Robert Randolph and the Family Band: We Walk This Road

RIYL: Ben Harper, The Derek Trucks Band, Jimi Hendrix

Pedal steel guitar maestro Robert Randolph has been known more for his hot live shows than his albums, which comes with the territory when you have such instrumental talent and fit in with the jam crowd. But this album may finally help Randolph break through to a wider audience. T Bone Burnett is the producer, and he’s had a magic touch lately. Randolph says he and Burnett sat down and really examined some music history, which has served to maximize Randolph’s authentically bluesy vibe, as well as leading to some choice covers.

Opener “Traveling Shoes” is taken from an old field recording from the 1920s and finds Randolph and his sister Lenesha testifying over some gospel-tinged roots. The song sets a tone for an album that blends blues, gospel and rock in expert fashion. “Shot of Love” offers a cover of the title track from Bob Dylan’s 1981 Christian-tinged album. It’s well done, though it certainly doesn’t approach Jimi Hendrix’s iconic version of “All Along the Watchtower,” something Randolph says he was thinking about as far as trying to get into Jimi’s head on the process of covering Dylan. But Randolph strikes gold on a vibrant rendition of Prince’s “Walk Don’t Walk” that takes the funky song to a truly higher level. The empowering, feel-good jam featuring more harmony assistance from Lenesha is almost certain to become a new live favorite. There’s also a deep cover of John Lennon’s “I Don’t Wanna Be a Soldier Mama,” a well-timed bluesy lament in 2010 as the ridiculous war in Afghanistan surpasses the Vietnam War for Uncle Sam’s longest military engagement.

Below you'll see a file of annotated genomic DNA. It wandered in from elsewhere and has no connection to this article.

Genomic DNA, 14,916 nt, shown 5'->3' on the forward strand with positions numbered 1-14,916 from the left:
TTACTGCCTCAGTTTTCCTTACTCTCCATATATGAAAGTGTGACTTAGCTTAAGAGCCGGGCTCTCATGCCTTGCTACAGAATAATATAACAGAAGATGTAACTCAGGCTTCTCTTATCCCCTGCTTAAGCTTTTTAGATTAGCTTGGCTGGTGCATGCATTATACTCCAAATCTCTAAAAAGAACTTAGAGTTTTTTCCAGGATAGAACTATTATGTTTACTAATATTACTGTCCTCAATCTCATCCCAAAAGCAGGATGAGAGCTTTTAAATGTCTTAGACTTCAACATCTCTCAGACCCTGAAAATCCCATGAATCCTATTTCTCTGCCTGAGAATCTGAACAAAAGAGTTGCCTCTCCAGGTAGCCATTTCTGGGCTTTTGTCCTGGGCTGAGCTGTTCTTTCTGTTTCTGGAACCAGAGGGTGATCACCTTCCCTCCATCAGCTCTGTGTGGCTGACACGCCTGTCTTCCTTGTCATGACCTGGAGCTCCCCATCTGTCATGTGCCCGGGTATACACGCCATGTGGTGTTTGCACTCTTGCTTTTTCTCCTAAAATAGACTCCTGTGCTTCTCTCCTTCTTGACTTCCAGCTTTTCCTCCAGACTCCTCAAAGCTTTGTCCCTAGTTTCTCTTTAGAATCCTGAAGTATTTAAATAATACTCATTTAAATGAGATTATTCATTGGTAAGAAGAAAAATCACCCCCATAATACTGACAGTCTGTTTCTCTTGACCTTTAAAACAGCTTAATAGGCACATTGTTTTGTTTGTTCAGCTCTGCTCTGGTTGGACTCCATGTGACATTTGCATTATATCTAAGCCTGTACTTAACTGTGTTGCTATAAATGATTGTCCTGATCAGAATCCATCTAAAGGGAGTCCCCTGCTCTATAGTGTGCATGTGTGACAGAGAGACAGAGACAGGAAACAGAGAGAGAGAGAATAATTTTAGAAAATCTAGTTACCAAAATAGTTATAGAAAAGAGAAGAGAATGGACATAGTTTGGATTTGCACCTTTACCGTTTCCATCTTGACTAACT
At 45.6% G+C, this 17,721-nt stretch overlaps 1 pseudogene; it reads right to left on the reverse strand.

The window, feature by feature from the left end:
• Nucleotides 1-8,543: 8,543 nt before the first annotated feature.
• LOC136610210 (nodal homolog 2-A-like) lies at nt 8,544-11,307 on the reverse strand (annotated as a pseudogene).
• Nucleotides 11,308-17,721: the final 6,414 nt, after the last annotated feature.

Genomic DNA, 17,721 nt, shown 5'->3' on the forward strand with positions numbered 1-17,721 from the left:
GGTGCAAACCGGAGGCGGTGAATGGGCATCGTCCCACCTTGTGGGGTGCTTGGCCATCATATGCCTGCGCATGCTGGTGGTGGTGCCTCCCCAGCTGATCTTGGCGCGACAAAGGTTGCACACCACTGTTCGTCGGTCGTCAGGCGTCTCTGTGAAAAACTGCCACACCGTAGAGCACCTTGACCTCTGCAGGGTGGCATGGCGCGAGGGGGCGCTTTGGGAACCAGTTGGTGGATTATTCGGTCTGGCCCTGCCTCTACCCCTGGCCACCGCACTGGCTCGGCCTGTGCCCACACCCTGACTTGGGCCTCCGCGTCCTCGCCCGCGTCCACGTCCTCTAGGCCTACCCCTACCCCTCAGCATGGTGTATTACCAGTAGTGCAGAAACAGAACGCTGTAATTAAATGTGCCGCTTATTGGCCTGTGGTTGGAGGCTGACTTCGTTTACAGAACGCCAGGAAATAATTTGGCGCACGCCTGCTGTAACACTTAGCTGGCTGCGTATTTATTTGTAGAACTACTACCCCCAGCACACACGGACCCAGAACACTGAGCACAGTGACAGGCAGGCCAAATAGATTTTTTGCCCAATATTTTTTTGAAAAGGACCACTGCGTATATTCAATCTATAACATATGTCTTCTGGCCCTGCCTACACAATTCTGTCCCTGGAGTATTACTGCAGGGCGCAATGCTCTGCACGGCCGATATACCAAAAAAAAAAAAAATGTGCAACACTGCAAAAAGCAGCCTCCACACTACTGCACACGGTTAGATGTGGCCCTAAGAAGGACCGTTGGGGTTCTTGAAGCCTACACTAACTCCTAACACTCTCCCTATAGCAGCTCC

Another highlight comes with “If I Had My Way,” a modern version of an old Blind Willie Johnson blues that features Ben Harper guesting on guitar and vocals. It’s got an old-timey Delta blues vibe that has Randolph and Harper squaring off with great results. “Dry Bones” also builds off an old blues, which gets pumped up for a tasty workout. “I Still Belong to Jesus” has Randolph playing off his gospel roots, with his liquid steel work shining once more. “I’m Not Listening” delivers some modern blues, with Randolph calling out a century of lies for comeuppance. “Salvation” closes the album with a soulful gospel ballad, featuring piano from Leon Russell and some of Randolph’s tastiest licks.

Randolph and band have been honing their act for an entire decade now and We Walk This Road is their best work yet, as it has a strong flow to it and there’s no desire to skip over tracks. Randolph has evolved from young gun to seasoned master. (Warner Brothers 2010)

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